The horror of the birds and the bees

When my baby girl was five years old, I had to give her ‘the talk’. I don’t remember if my mum ever gave me this talk. I remember once asking about periods and getting a lot more information than I bargained for. The conversation ended with:
‘When you start bleeding, we’ll talk again.’

Strangely enough, I don’t remember much about the content of the conversation, except that it traumatised me for months. So I wasn’t looking forward to this talk with my girl.

Here’s what happened. We were watching some soap on TV, I forget which one. I don’t really like soaps, but she loves them, so I always know what’s going on. This guy comes onto the screen, and he’s talking to this girl who’s the resident vamp. They have this sex scene where he rips of her blouse – with permission of course – and pushes her onto the sofa before the screen blacks out. It was playfully rough, and my girl screams,

‘Oooh mummy! That’s fun. I want to do that.’

I was frozen for about two seconds, possibly longer, then I explained that it’s not a good idea until you’re married. Her response?

‘Then I want to get married. I like that stuff!’

I analysed the situation and figured she might think rough sex is a good thing, especially since the vamp later blackmails the guy, claiming she’ll use the ripped shirt as evidence of rape. I decided to give my girl the talk, because I want her to know that sex is lovely and beautiful, and should not involve having stuff ripped and being thrown on the sofa. I wanted her to get the facts from me. I don’t want her learning through myths taught by classmates and strange magazines. So while getting ready for school the next day, I told her we’d discuss something important when she got home.

When she arrived, she reminded me we needed to talk, so we sat cross-legged and I looked her in the eye. I was pretty nervous, so my hands were shaking as I held on to hers.

‘Princess, do you know girls are different from boys?’

‘Yes mum.’


‘Boys have a tail in front.’

I froze for a pretty long time. Why is she calling it a tail … and where exactly did she see one? Eventually, I cleared my throat and asked.

‘The neighbour’s baby has one.’


‘So, do you know what married people do?’

‘Yes. They kiss each other, and then they remove their clothes.’

‘And then?’

‘And then they say I love you. I like that mummy.’

‘Ok … so what happens after they say that?’

‘I don’t know. But I want to..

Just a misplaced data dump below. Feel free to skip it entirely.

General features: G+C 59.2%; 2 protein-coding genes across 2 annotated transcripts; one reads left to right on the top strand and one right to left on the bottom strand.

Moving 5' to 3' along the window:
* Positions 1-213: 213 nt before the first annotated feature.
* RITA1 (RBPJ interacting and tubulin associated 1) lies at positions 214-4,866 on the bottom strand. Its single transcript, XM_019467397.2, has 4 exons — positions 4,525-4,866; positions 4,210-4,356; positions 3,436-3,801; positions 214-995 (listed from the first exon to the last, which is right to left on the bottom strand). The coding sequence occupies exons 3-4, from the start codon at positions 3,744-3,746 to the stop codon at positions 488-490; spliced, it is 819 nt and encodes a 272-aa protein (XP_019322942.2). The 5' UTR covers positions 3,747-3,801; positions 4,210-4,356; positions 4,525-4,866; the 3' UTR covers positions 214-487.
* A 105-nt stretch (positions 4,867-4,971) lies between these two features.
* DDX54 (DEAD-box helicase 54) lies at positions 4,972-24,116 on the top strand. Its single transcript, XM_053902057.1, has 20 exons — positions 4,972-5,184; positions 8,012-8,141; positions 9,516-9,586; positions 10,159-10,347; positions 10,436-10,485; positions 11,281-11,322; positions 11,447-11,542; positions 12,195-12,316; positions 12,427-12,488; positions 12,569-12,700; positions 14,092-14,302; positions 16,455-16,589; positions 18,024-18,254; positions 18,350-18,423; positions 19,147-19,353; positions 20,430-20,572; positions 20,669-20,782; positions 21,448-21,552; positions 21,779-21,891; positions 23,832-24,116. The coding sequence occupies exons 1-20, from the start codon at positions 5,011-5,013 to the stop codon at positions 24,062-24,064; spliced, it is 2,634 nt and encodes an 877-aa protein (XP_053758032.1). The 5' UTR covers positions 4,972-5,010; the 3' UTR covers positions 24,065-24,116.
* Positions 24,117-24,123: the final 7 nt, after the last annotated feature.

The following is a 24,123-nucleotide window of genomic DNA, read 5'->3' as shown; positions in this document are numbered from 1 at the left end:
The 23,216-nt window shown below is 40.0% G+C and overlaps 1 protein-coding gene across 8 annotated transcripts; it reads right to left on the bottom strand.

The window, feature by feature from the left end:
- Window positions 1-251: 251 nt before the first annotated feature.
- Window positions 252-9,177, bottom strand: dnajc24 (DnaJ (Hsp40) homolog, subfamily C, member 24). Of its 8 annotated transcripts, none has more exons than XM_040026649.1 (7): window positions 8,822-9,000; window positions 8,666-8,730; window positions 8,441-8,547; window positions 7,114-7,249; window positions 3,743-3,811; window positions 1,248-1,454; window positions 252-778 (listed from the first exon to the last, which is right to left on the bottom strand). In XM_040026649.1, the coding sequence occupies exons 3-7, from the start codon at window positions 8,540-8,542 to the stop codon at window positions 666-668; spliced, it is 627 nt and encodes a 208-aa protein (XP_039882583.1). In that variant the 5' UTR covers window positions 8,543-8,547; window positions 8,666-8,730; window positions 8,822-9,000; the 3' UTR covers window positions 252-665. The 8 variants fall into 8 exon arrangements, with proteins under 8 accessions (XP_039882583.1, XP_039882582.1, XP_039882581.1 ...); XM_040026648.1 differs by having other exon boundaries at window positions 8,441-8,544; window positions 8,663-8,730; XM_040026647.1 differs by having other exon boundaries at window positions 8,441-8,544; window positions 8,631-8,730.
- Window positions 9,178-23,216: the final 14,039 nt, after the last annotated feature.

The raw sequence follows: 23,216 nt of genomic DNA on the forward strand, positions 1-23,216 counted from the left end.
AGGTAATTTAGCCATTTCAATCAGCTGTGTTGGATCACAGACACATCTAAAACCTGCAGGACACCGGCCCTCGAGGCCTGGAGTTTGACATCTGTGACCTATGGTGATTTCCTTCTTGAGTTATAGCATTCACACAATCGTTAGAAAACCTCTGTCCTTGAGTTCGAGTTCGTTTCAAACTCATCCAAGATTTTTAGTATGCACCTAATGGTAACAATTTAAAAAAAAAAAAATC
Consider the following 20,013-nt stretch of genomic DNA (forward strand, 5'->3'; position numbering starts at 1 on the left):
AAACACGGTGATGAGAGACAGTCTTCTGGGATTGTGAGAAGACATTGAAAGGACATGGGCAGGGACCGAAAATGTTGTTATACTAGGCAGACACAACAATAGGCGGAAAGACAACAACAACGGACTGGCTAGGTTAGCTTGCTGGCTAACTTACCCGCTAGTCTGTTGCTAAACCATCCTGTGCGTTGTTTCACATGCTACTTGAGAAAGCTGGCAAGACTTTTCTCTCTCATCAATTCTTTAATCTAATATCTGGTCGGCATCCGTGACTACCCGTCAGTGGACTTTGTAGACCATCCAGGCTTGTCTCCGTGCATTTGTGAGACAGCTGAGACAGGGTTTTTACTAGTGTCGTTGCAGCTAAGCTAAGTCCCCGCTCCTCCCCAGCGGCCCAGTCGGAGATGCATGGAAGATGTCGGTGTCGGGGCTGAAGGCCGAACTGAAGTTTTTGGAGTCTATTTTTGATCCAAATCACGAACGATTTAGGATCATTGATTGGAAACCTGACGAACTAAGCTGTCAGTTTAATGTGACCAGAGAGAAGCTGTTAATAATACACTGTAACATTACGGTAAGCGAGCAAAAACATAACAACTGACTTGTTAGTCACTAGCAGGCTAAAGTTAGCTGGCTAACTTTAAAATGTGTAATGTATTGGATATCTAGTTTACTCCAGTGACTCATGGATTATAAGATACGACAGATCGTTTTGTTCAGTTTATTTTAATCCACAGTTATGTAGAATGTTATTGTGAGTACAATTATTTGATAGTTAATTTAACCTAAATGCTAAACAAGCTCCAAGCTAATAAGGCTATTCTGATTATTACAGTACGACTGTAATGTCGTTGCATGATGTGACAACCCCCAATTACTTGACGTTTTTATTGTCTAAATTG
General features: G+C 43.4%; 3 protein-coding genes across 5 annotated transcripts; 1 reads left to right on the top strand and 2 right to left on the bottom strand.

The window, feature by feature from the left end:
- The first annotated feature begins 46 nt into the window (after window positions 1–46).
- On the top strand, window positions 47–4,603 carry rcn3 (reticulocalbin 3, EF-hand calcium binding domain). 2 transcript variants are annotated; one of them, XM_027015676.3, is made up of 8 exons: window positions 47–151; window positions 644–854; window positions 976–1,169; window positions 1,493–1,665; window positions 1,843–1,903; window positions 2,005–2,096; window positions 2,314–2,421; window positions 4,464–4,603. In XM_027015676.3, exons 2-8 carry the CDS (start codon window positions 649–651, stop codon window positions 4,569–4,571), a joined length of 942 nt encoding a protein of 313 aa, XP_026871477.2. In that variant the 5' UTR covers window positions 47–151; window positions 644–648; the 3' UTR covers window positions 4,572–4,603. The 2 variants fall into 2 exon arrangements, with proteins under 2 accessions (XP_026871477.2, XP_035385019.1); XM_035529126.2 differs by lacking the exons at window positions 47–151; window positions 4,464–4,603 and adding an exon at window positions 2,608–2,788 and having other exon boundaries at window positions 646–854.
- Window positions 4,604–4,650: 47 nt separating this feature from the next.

‘My palms were now shaking, and she was paying rapt attention.’

‘Well, Princess, after they remove their clothes, the daddy puts his … tail … inside the mummy.’


‘It’s not eew sweetie, it’s quite nice … when you’re married. It’s not scary.’

‘Where does he put the tail?’

‘Here,’ I said, pointing, because I couldn’t say vagina.

‘He puts his tail in her susu?’ she asked in shock.

‘No … not her susu – the hole near the susu. The place where I check when you’re feeling pain.’

‘Oh. Ok. Then what?’

‘Then sometimes, a baby grows in the mummy’s tummy.’

‘Then the mummy screams and the baby comes out!’ she squeals in excitement.

‘Yes princess.’

‘So when I grow up and get married, I can have a baby?’

‘Yes princess, you can.’


‘But you have to wait until you’re married, okay? If you do it before you’re ready, it will hurt and you might bleed.’


My little princess’ face clouded up, and I feared I’d gone too far.

‘It’s important princess. Some boys might give you sweets and tell you to let them put you a tail.’

Princess hesitates for a while, then says, ‘Susan went to the toilet with a boy and they kissed.’

Kissed?! They’re five years old!? What on earth? I tried to remain calm as I explained why kissing is a bad idea.

‘When a boy kisses you, he feels like he wants to put a tail on you. Do you understand?’

‘Yes mum, like Nicolas and Aimar. They kiss and then they put tail. I won’t let a boy kiss me.’

‘Until you’re married,’ I add quickly. I don’t want her thinking sex is bad. ‘This is our private talk princess, okay? Between me and you. Don’t let any boy cheat you with a sweet or put a tail on you eeeeeew! Yes mum!’

My princess then hugged me and went off to play. I’d added the caveat because I didn’t want her explaining the tails to her classmates. Let their parents deal with that.

A part of me was worried that I’d given too much detail. She now knew the mechanics of sex, so if she’s ever in that situation, she knows what to do. It’s almost like giving your child a condom. Is it sanctioning them indirectly to use it?

A few days later, I revisited the topic, and was surprised when she changed the subject.

‘Princess? I just wanted to see if you …’

‘Nooooo! Mummy I don’t want to talk about that. Let’s talk about something else.’

For days after, she’d change the subject at the very mention of tails. I don’t know what changed her attitude. She was perfectly open before. I can only assume she mentioned it to someone at school and was told tail talk is ‘bad manners’.

My princess is much older now, and we haven’t had talked tail in a while. She mentioned that some boy in school had given a girl a sweet, lured her into the toilets, taken her clothes off, and gotten her wet. She believed the boy had urinated on her, and I pray that’s all it was. The boy was 5 years old, the girl was 3. The matter was reported to the teacher. The next week a different boy allegedly took others to the toilet and played with their tails. She also asked me what a middle finger means, then suggested I stop typing with it.

I don’t know how she feels about all this, because she won’t really say. I guess she can’t express the emotions in words. But I remind her to avoid boys who try to force her, and to never be alone with a guy until she’s married. It’s a scary world out there.

It’s never too early for birds and bees. They may be embarrassed and squeamish, but you really do want them to learn these things from you.

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